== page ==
• Add organic matter to your garden. Add aged compost and aged manure; the more the better. Add at least ¼ to ½ inch of compost to your garden twice a year in autumn and spring. Organic matter will improve all soils and will help your soil retain water.
• Mulch around maturing plants to retain soil moisture, block weeds, and promote a steady soil temperature. Use aged compost, straw, leaves, grass clippings, newspaper, or pine needles. Be careful not to apply compost directly next to plants stems; this could cause the stems to rot. Mulch will protect the soil from drying winds and the sun.
• Do not allow weeds to grow in your garden. Weeds complete with vegetables and other plants for water, nutrients, and light. Handpick weeds when they are just 2 or 3 inches tall. Or lightly cultivate weeds exposing their roots to drying wind and sun. Never allow weeds to set seed in your garden and multiply.
• Cultivate your garden to capture rainwater. Surface cultivation will break up soil crusting caused by rainfall and irrigation and allow new rarinfall to seep into the soil. Surface cultivation just 2 or 3 inches deep will help capture up to 70 percent of each rainfall. Cultivate lightly after every rainfall to break soil crusting. See "dust mulching" below.
• Double-dig your garden to loosen the soil. Double digging can help turn your soil into a sponge. Double-digging involves turning the soil a spade's length deep (about 12 inches) and loosening the next 12 inches of soil with a spading fork. Thus the soil is turned or loosened to a depth of 24 inches. Loose soil will allow water to seep deeper into your garden where it can remain until plant roots need it. Loose soil also allows plant roots to grow deeper and stronger, more readily able to withstand drought. But do not dig the soil after a rainfall (this will damage the soil) or when it is too dry; wait until it is just barely moist. A good time to double dig your garden is in the fall.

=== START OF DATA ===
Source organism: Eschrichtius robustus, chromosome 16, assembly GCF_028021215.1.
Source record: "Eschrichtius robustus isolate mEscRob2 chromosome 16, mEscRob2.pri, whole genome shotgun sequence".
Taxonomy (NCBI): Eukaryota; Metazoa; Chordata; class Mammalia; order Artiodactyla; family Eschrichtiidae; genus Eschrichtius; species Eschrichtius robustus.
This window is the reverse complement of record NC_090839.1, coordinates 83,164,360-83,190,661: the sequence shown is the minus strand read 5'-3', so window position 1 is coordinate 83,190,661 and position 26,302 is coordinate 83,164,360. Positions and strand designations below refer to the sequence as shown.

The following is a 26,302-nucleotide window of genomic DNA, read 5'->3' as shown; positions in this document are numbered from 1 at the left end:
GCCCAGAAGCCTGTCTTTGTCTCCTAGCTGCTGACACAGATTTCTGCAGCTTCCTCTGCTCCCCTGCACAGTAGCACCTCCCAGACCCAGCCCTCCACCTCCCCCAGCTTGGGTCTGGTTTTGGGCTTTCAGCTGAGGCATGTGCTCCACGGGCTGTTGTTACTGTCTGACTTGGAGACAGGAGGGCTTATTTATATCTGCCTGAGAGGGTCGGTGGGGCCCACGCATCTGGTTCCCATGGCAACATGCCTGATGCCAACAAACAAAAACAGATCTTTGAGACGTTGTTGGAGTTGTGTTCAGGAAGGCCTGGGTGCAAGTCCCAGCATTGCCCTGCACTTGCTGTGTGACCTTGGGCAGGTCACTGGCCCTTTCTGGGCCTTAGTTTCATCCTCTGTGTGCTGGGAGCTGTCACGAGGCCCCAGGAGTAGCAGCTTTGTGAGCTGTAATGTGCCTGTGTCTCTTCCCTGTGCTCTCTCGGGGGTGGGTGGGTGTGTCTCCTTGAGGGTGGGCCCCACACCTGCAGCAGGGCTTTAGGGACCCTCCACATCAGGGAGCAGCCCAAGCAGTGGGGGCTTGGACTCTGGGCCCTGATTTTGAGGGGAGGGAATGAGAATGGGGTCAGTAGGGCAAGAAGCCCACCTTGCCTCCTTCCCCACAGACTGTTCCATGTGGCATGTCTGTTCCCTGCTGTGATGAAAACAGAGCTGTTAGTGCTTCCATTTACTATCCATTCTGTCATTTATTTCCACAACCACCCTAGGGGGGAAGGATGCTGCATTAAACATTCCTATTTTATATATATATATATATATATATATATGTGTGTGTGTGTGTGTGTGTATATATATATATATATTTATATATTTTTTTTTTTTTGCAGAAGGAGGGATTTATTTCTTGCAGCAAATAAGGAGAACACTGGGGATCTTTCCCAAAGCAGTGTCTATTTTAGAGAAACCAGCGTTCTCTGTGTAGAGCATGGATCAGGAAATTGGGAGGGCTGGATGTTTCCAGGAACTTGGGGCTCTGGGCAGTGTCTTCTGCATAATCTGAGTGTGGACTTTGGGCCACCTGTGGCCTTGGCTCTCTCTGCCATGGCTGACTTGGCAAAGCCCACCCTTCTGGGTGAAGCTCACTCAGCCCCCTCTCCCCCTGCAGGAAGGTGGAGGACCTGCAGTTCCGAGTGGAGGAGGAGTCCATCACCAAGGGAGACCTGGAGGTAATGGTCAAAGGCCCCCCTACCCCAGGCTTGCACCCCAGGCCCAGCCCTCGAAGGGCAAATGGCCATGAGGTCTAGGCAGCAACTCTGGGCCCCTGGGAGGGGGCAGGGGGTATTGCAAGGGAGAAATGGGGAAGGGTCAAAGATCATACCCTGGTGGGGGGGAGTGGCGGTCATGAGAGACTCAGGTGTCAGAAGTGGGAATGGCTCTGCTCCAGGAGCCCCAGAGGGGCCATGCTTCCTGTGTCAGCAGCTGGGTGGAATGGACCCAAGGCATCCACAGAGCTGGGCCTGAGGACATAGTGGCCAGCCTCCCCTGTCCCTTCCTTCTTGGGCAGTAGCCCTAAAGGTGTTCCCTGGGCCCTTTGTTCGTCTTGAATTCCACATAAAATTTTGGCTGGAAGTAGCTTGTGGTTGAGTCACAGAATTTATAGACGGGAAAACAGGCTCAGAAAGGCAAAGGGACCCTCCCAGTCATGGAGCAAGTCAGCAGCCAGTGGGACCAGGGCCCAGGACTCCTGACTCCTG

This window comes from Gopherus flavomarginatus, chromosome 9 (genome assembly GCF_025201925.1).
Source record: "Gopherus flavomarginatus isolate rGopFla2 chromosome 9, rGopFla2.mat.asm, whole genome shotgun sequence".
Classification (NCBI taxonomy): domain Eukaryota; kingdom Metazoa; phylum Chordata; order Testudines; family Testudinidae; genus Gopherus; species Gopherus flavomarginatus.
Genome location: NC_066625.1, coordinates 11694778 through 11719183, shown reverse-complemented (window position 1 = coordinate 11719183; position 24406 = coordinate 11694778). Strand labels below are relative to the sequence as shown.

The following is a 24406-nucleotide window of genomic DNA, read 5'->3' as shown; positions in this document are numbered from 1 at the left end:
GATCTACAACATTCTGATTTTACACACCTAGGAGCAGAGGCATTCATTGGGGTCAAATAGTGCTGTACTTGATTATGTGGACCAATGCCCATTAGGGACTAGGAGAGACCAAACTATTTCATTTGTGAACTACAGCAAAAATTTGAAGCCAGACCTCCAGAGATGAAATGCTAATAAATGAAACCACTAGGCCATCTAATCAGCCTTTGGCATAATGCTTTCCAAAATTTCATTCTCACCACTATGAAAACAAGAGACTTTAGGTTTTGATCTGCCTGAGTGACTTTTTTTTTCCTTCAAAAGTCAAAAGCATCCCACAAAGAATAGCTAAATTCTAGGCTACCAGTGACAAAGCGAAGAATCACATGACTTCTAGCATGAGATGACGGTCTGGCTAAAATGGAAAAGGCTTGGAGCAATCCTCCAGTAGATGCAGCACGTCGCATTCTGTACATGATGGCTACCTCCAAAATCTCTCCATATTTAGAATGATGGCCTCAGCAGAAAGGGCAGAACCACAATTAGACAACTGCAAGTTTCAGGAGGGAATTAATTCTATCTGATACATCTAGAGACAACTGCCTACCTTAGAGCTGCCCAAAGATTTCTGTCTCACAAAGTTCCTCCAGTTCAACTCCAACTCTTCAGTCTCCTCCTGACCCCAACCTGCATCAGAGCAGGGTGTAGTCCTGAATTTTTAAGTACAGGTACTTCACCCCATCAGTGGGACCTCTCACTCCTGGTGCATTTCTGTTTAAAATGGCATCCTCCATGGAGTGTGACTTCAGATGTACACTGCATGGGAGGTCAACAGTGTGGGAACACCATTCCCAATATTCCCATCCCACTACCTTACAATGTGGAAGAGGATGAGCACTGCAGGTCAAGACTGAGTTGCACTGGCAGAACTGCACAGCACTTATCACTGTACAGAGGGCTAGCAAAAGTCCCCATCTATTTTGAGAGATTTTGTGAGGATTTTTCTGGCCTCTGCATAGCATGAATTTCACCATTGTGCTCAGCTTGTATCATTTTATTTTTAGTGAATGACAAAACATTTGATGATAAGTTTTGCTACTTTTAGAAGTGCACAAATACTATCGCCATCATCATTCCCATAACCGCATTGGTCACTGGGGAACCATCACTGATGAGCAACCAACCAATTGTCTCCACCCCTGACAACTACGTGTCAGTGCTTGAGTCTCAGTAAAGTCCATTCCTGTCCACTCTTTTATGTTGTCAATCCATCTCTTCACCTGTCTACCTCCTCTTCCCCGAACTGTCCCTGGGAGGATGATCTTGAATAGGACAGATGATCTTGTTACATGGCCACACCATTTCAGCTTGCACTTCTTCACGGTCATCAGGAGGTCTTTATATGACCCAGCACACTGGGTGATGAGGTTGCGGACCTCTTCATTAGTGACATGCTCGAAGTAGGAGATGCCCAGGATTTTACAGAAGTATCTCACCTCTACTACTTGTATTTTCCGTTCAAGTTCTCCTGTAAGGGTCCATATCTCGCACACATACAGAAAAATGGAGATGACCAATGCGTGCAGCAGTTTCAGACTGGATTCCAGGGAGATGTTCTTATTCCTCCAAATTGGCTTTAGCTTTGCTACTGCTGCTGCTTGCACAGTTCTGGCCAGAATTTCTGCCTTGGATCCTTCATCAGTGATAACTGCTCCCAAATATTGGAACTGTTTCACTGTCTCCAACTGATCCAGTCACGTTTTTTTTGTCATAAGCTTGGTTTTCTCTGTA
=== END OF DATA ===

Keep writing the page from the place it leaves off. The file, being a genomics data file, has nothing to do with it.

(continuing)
• Reduce the number of plants in your garden and space them further apart than normal; this is a basic dry gardening concept. Set plants at least 1½ times or greater the spacing distance recommended on seed packets. When fewer plants are in the garden there will be more water to go around. For example, bush tomatoes that might normally be planted on 3 foot centers should be planted on 4 to 6 foot centers. (It is important to note that seeds must germinate under normal conditions; that is they must receive moisture to begin life and grow. Give seeds and seedlings all the water they need until they are established.)
• Plant early maturing cultivars. Most vegetables include cultivars or varieties that are quicker-maturing than others. Plant cultivars that reach maturity and come to harvest quickly. This strategy is not dry farming per se; it simply uses soil moisture early in the season while it is still available. Grow plants that require more water early in the season and allow vegetables that require less water to grow through the dry period.
• Plant dwarf and mini cultivars. Smaller cultivars will have less stem and leaf surface from which moisture can evaporate (called transpiration). Dwarf and mini cultivars usually produce fruits and leaves that are smaller–sometimes called "meal size" crops. Smaller cultivars use less water.
• Thin plants on time. Thin seedlings when they are just an inch or two tall. Leave the strongest seedlings in place and use a scissors to trim away the unwanted seedling at soil level. Thinning is akin to weeding. It allows the plants you select to use valuable water and nutrients for growth and production. Water is not wasted on plants that will not succeed.
• Harvest your crops on time. Take crops at their peak of growth and flavor. Don't leave plants in garden too long, flavor will not be enhanced and crops will deteriorate.